During the past offseason, NFL defensive back Ryan Clark, who had just completed his last year as a member of the Pittsburgh Steelers, talked about how some NFL players, including certain of his Steelers teammates, smoked marijuana to deal with stress and manage pain from their football injuries....
Despite the optimistic prognostications by some supporters that shiny, new charter schools would serve as nimble, bottom-line-minded alternatives to sclerotic old public schools, charters turned out to be something less than the salvation of American education. They’ve been plagued by high teacher turnover, low academic achievement, a lack of transparency and a noteworthy number of school officials being hauled into courtrooms on corruption charges.
And a report released this week by the Center for Rural Pennsylvania found another reason to look at charters with a wary eye: they are promoting de facto patterns of school segregation.
Among the reasons charter schools are becoming racially and ethnically homogenous, according to the study, are not only the choices of parents on whether to send children to them, but also the availability of transportation and subsidized lunches.
Erica Frankenburg, a researcher at Penn State University, told Pittsburgh radio station WESA-FM “in the residential market, we know that there are a number of different factors beyond just preference that in fact stratify who’s living where, and actually we see some of these similar mechanisms when we look at the pattern of school choice.”
The report also noted charter schools siphon scarce dollars from the budgets of public school districts because they are mandated to pay tuition to a charter if a student who hails from their district enrolls, and “the available data suggest that students moving from a traditional public school district to a charter generally move to a school with lower academic performance than the original district.”
That being the case, it mystifies us why charter schools continue to draw such vehement support from across the political spectrum. A better path to strengthening our educational system would be giving our under-financed public schools more resources and support.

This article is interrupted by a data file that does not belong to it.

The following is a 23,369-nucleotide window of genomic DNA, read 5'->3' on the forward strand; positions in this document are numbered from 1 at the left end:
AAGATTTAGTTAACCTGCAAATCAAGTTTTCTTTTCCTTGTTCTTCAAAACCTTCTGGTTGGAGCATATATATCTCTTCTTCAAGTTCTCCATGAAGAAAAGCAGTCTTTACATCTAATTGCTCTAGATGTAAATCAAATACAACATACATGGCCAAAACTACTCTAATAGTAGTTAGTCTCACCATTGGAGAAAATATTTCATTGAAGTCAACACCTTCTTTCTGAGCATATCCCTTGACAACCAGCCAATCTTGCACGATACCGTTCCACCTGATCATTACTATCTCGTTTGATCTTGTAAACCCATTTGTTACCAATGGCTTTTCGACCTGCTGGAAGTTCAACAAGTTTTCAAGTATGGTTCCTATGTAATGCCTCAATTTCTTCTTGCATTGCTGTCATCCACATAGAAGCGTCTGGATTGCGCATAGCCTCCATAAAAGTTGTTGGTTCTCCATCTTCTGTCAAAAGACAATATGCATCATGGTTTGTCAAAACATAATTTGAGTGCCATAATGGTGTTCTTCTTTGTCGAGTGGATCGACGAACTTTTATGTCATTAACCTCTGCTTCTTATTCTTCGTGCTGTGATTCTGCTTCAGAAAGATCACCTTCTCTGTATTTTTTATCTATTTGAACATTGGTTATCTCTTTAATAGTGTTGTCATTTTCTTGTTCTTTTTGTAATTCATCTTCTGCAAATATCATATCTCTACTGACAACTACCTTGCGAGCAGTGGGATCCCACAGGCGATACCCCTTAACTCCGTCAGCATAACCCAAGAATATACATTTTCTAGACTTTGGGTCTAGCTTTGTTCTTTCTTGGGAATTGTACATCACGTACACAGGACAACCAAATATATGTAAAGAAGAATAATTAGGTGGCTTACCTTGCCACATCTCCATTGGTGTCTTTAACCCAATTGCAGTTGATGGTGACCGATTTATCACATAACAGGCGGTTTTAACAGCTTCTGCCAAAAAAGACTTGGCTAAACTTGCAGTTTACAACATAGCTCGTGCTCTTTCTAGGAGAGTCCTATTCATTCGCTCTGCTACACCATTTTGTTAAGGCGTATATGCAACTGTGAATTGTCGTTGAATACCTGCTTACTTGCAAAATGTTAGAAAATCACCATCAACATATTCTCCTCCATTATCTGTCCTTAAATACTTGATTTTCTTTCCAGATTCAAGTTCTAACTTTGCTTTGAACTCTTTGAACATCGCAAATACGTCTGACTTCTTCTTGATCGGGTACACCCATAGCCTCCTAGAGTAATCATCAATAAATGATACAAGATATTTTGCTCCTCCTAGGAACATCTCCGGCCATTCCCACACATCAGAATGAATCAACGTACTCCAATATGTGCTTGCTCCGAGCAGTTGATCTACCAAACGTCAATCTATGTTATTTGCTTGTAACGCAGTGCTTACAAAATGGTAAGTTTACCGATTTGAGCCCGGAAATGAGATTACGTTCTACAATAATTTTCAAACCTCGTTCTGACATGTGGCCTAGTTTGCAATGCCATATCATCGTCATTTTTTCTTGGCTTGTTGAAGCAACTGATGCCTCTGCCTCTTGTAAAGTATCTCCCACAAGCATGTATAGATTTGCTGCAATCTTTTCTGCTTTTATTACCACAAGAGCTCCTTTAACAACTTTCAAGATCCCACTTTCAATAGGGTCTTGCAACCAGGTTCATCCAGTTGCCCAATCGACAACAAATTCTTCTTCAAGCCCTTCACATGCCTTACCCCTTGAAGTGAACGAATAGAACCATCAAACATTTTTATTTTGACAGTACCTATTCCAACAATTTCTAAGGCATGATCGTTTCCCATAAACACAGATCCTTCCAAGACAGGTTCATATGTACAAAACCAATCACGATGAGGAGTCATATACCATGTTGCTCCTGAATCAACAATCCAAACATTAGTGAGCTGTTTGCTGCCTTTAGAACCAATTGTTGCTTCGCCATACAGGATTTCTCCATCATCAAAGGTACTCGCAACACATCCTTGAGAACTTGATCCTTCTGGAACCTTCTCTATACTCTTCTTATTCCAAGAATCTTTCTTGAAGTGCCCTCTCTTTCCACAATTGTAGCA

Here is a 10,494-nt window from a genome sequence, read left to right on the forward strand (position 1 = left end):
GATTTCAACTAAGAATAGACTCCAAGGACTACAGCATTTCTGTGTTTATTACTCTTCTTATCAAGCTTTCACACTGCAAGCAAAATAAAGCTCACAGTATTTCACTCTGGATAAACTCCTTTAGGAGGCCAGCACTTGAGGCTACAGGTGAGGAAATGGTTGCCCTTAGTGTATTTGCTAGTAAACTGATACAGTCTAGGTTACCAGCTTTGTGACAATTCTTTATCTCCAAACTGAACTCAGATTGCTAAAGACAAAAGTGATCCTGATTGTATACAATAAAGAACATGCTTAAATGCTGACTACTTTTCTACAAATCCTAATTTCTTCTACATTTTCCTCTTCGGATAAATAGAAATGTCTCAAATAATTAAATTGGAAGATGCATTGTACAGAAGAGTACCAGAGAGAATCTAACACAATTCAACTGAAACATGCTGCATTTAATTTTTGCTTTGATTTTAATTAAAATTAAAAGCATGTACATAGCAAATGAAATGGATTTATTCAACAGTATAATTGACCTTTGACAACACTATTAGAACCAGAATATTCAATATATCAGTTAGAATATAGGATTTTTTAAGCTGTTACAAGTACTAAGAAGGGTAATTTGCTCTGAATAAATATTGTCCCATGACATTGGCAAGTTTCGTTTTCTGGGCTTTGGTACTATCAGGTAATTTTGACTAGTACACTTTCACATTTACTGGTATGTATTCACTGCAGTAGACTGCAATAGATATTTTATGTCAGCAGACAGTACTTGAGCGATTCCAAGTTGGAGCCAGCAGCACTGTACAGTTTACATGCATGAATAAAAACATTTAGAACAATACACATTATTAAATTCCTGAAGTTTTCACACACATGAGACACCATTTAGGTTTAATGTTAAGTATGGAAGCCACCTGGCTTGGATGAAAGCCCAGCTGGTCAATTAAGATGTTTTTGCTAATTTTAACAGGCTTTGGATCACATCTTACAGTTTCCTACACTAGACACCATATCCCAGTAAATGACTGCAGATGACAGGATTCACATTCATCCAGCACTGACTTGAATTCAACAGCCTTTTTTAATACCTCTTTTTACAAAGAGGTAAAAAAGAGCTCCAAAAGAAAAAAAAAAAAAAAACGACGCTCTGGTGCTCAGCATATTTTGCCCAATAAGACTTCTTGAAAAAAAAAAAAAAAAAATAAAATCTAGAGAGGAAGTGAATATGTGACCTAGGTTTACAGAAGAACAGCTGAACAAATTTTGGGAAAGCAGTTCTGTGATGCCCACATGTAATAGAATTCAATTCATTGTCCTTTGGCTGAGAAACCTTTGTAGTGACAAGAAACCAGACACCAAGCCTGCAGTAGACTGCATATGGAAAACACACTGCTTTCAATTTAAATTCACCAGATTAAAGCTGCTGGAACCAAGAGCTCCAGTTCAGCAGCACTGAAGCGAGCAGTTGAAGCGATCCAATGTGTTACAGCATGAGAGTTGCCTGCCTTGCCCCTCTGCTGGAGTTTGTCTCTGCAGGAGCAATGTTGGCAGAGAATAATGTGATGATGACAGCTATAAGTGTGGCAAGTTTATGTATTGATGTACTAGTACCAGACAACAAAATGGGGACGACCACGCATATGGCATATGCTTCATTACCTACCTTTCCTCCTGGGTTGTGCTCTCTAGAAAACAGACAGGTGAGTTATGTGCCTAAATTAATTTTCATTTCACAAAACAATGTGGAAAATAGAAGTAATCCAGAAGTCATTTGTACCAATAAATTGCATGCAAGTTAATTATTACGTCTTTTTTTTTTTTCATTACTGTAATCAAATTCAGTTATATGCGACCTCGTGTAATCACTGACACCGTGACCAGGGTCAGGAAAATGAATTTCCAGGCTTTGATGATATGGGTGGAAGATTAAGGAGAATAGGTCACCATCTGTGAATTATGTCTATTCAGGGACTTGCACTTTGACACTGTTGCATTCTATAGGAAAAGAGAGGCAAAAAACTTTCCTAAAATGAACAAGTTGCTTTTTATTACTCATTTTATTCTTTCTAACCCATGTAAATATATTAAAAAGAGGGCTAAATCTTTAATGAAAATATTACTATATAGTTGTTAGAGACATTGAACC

When the political obituaries are written about Gov. Tom Corbett’s tenure – and, barring a Trumanesque turnaround, the state’s political scribes are refilling their inkwells for that task – at least a couple of paragraphs will be devoted to his bungled efforts to privatize the Pennsylvania Lottery.
The plan to have Britain’s Camelot Global Services operate the lottery drained Corbett’s political capital, found little support among legislators and was met with significant skepticism by the public. Attorney General Kathleen Kane’s arguments it would not have passed constitutional muster were, more or less, lottery privatization’s coup de grace.
The whole episode was a setback for Corbett. But, in the long term, the preliminary evidence suggests the Pennsylvania Lottery will do just fine being operated nearer to the Steelers’ Big Ben and not the Big Ben that towers over the River Thames.
In July, it was announced the lottery’s ticket sales hit a record in the year that stretched from July 1, 2013 to June 30, reaching $3.8 billion. That marked a $100 million increase over the previous record-setter, which was the year before. If sales remain at this pace, and without taking inflation into consideration, the Lottery will take in $76 billion over the next 20 years, comfortably exceeding the $34 billion in profits Camelot Global Services promised.
And that could happen without the dubious proposition of pushing the lottery into bars and restaurants, which was one of the selling points of the privatization plan. Since we’re getting to the juncture where there’s virtually a casino at every crossroads, it’s questionable whether Pennsylvanians would have had much more change left in their wallets that they could have frittered away on gambling.
Moreover, last week Illinois bowed out of a 10-year deal with a private firm that was managing its lottery a full seven years ahead of schedule. Turns out the increased revenues the state was promised failed to materialize.
Anyone who frequently plays the lottery knows the chances of winning big are infinitesimal. The odds of lottery privatization succeeding might have been even steeper.
A spate of fiery car crashes this week reminds us that although vehicles are equipped with more safety devices than ever, driving too fast, driving under the influence of alcohol or simply driving safely, but in the wrong place at the wrong time, can be not just dangerous, but fatal....
Our roads and streets are like the weather – something we all have in common, something we can complain about and something we seem unable to fix....